MATERIALS AND METHODS

Study framework
 
This study was conducted in the Republic of Benin. It is a coastal country in West Africa, with an area of 114,763 km2. The annual average temperatures vary from 26 to 28°C. The climate is subequatorial in the south, with a humid tropical transition in the center and dry tropical in the north (Houehanou et al., 2015). The population was estimated at 9,983,884 inhabitants in 2013 (INSAE, 2016)of which 51.2% were women. The population is elderly with a majority of individuals over 15 years of age. The health system is structured in three levels (central, intermediate and peripheral) in a pyramidal manner (Houehanou et al., 2015). Specifically, the bacteriological diagnosis of the samples was carried out in the bacteriology section of the National Public Health Laboratory, Ministry of Public Health, Benin.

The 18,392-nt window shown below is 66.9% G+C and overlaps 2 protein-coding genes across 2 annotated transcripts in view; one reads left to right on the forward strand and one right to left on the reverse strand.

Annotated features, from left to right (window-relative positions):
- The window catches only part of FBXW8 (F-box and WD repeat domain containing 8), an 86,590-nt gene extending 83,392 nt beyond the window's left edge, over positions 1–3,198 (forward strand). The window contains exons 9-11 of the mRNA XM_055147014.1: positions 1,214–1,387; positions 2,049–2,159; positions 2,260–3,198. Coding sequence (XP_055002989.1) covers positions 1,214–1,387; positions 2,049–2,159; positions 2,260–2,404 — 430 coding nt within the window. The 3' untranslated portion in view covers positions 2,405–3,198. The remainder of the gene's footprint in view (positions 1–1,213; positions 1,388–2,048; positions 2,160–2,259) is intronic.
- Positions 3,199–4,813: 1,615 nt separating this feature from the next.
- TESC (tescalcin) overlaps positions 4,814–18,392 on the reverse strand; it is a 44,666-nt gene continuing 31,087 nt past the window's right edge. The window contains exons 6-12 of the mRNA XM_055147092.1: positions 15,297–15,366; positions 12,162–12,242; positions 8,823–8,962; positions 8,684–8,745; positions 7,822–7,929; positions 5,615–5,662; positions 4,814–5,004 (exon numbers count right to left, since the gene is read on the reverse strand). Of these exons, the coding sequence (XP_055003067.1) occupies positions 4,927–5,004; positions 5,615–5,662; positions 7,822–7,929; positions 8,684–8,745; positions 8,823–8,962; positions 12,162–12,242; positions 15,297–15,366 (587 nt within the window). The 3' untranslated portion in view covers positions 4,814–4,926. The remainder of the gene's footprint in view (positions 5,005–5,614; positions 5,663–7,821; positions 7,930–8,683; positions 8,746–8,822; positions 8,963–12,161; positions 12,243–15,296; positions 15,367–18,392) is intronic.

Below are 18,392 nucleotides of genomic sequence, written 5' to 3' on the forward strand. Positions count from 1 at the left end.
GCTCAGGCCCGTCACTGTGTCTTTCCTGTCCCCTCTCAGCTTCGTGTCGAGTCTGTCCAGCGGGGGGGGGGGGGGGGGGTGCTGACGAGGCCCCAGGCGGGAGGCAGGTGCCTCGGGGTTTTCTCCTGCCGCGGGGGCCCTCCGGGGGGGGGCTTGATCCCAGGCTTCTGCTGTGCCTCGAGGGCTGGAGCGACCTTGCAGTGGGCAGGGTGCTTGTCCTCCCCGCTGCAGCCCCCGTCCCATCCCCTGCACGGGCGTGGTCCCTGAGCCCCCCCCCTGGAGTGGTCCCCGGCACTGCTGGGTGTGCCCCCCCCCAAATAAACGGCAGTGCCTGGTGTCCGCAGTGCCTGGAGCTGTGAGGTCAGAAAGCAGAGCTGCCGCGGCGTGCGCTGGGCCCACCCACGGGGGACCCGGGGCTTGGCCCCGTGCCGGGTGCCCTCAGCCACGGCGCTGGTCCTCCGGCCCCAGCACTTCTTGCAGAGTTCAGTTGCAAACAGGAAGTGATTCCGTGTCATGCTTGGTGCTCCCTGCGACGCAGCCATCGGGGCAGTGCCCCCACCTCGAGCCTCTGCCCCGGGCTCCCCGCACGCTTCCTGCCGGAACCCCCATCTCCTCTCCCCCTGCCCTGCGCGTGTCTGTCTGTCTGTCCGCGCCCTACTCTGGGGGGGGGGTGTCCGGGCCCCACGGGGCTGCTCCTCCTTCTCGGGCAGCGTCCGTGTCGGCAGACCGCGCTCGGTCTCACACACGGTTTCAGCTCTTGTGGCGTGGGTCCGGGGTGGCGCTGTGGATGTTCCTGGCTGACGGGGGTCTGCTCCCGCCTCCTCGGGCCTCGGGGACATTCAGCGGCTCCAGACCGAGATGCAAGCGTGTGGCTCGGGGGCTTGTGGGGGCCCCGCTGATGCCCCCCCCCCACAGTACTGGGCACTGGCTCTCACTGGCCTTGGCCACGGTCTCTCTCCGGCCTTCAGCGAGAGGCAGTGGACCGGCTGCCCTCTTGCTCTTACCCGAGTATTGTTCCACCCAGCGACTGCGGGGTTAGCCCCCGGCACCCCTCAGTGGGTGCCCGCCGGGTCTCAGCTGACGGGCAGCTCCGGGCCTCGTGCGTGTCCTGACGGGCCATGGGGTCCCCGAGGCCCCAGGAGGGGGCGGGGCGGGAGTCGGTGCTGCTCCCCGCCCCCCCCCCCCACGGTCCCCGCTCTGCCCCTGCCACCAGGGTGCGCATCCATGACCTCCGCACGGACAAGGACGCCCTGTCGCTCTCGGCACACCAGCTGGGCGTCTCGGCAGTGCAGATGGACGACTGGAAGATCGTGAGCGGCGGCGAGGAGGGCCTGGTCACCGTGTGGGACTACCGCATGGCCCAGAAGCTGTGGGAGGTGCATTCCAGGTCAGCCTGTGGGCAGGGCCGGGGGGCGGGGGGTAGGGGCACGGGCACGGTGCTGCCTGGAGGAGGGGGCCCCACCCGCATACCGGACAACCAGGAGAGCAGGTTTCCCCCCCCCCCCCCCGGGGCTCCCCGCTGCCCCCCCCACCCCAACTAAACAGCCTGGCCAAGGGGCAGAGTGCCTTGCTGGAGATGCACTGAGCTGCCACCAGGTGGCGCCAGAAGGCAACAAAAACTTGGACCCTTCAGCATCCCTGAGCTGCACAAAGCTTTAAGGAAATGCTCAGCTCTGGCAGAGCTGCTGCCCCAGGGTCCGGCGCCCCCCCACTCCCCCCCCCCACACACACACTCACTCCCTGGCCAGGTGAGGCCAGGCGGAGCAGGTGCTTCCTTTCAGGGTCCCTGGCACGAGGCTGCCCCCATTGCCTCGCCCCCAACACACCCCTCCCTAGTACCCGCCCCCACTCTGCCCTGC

Sampling
 
Stool samples (43) were systematically taken during the study period (May 8 to October 20, 2020). These samples came from all suspected cases of cholera, notified by health centers and departmental health services. Thus, stool samples from each of these cases were taken into sterile jars and sent to the laboratory immediately for analysis. Samples not sent directly to the laboratory for transport were put on Cary Blair medium and sent to the laboratory within 24 h. Each sample was identified and accompanied by a completed notification form. The information on the sheet concerns the socio-demographic and epidemiological information of the patient.
 
Sample analysis
 
Isolation and identification of strains of V. cholerae